Thursday, February 23, 2012

Modeling auditions.

I've had a lot of people ask me lately how I am finding out about modeling auditions for Linna, so here you go...

Everyone thinks their child is the cutest right?! Well, I am one of those moms, so I decided I would get Linna into modeling:) When I was younger, I did some modeling too, and it was a lot of fun. So when Linna was three months old, I decided to send her photos off to agencies in the Twin Cities. I took some photos of her myself, using our Canon Rebel camera, and put three of the photos on a comp card with her name, contact, and stats. I just went onto Walgreen's photo website and created the comp cards myself. I think it cost around $10. A comp card looks like this (with your contact info on the back - I just wrote mine on the back)...

I sent her comp cards to Moore, Wehmann, and Meredith Model & Talent Agencies. After a few weeks, I heard back from two agencies, and now we receive calls from the agencies when there is an audition that Linna fits into. She has since gone on three auditions, all for Target (which does a lot of their castings here in the Twin Cities). The castings are normally during the day, which works well for me because I am a stay-at-home mom.

The first audition Linna went on was an open casting, so there was a LOT of competition. The casting director had her lay in a baby swing, and they took a couple photos. Linna looked perplexed, but she did give the photographer one smile and then decided it was nap time:) The second audition we went on was for another Target toy advertisement. The director had Linna lay on the ground and Linna decided that she would just look unamused, and after a couple shots the director said, "thank you", and we were on our way. She didn't book either of those jobs. Today, however, they had her dress in a pink dinosaur costume (for Target's Halloween ads) and Linna sat up so nice, smiled at the photographer, and even got to do a second shot on her tummy, and smiled again at the photographer! She did a really good job today. We both have our fingers crossed that she books this one:)

A few things I have learned so far...

1. Be ready for rejection - Two of Linna's auditions lasted less than a minute. Directors know what they want, and if they can't get it out of your child in a matter of minutes, they are onto the next baby!

2. Auditions can be a cattle call - The "holding rooms" they put you in are filled with crying babies, breastfeeding mommies (some that just whip out the boobie for all to see, and start feeding), annoyed moms, etc. If you don't have a "patient" child, or a child that cooperates easily, don't even waste your time.

3. Directors want to see which babies can "last" - I swear they hold you in a room for at least 15-30 minutes, just to see if your kid can hang out without crying, wanting to eat, etc.. Who wants a screaming, tired, hungry baby on set anyway?!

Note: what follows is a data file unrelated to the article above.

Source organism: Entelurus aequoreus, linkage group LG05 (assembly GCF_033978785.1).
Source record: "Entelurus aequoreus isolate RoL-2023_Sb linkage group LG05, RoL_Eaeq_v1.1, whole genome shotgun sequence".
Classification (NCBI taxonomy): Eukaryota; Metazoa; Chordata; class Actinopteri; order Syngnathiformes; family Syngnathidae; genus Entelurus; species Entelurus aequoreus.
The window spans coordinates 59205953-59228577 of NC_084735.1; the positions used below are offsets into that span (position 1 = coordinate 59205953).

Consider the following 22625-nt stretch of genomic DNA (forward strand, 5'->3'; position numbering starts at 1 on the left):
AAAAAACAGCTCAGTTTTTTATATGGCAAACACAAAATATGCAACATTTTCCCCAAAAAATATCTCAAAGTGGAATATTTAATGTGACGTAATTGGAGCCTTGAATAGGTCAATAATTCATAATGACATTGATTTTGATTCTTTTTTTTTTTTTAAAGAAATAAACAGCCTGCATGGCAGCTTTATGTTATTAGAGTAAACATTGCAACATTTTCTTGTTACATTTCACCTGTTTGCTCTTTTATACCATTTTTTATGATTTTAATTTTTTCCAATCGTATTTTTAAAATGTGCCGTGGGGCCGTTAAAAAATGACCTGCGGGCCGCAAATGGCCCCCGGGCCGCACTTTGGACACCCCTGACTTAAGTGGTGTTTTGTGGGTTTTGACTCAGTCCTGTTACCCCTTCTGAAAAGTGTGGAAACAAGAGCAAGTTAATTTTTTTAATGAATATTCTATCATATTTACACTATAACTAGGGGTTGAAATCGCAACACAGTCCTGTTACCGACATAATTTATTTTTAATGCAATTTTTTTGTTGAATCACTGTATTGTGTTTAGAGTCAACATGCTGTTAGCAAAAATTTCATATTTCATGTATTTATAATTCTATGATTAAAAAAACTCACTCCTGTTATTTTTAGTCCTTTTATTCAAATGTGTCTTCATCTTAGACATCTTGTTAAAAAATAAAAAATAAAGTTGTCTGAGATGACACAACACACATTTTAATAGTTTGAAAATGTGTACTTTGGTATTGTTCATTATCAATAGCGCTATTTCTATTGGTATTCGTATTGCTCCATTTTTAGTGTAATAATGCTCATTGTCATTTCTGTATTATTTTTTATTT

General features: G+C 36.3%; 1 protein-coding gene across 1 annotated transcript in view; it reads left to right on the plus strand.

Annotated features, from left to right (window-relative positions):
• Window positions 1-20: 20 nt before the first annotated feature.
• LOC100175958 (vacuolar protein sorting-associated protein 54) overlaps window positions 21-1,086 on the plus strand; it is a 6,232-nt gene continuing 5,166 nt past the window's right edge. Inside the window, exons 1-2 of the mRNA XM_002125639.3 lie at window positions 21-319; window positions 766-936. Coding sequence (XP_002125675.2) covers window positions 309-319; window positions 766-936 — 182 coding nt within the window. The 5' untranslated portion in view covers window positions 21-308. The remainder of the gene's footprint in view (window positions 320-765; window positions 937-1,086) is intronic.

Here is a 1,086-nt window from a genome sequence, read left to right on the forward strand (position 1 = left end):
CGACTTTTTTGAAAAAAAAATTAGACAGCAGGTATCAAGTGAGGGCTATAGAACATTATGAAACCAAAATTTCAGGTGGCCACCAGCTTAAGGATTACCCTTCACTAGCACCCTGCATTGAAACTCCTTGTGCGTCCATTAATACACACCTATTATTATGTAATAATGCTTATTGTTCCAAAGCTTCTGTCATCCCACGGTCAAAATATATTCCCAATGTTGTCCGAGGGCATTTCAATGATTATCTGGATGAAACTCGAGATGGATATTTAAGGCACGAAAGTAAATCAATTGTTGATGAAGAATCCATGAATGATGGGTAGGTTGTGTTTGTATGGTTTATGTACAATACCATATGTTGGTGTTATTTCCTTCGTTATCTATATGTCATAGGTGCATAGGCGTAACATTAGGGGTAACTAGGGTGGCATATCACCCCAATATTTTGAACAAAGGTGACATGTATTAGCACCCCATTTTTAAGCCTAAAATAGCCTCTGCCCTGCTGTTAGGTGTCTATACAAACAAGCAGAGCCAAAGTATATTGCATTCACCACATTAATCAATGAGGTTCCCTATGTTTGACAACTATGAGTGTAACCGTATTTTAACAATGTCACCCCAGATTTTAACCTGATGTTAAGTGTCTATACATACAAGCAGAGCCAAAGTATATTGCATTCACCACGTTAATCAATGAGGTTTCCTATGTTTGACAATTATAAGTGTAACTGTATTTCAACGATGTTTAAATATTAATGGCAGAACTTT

4. Don't be a "stage parent" - Today, they director had to tell me to "shush" after I was talking to Linna to get her to smile during the shoot. Oops! The director and photographer want to be in control, and they want to be the ones to get a reaction out of your child. You'd think I'd remember this after my years as a television producer:)

I am by no means a professional at this, but we're just doing it for fun, and hopefully to put some money into Linna's college fund. Make sure you know what's best for your child before putting them into modeling. And remember, there are a million cute kids out there... not one is better than another:) Good luck!


  1. Thank you for your informative and candid insight and information.

  2. Thank you so much as well, I have been wanting to get my daughter into these things too

  3. So you are saying our baby/toddler has to smile at them without us moms helping? So I'm guessing that will be pretty difficult since they are a stranger... bummer :(

  4. Yeah, unless the director/photographer asks for your help, it's best to stay out of the way. Stage moms are not welcome:)

  5. Hmmmm, you must not be breastfeeding. You don't sound too supportive.

    1. I breastfeed and find it awkward when woman whip their boobs out. It doesn't mean that I, or her, are not supportive. Grow up.

    2. I feel like this is an informative piece. Its a nice heads up to those who may be embarrassed or uncomfortable at seeing another woman's boob (some dads or other male figure) while bringing the child to a casting call. As a mom that breastfeeds freely I also take into consideration others feelings. If I whip it out and someone seems bothered by it I'll cover up, if not wonderful.

    3. This comment has been removed by a blog administrator.

    4. Feeling uncomfortable around a non-sexualized boob? Not super grown up of anyone. Not only do women have the right to breastfeed anywhere, it should be expected in an infant casting call. Many mothers, myself included, work very hard at feeding their children by breast feeding. Sometimes getting nutrition into that squirming human is so difficult, the last thing I cab think about is who is around me, let alone uncomfortable. Using judging terms like 'whip it out' increase the pressures on breastfeeding moms while they walk this crazy tight walk called motherhood. Can't we all be grown up enough to accept, without judgement, the ways that a mother feels is best to feed their child? A non-sexualized boob should be the least of our worries

  6. What size is your comp card?!

  7. Hi,my name is Rossy, and I looking for one babies agency for modeling I have a baby girl 3 months, and she is really smiling, and cute baby.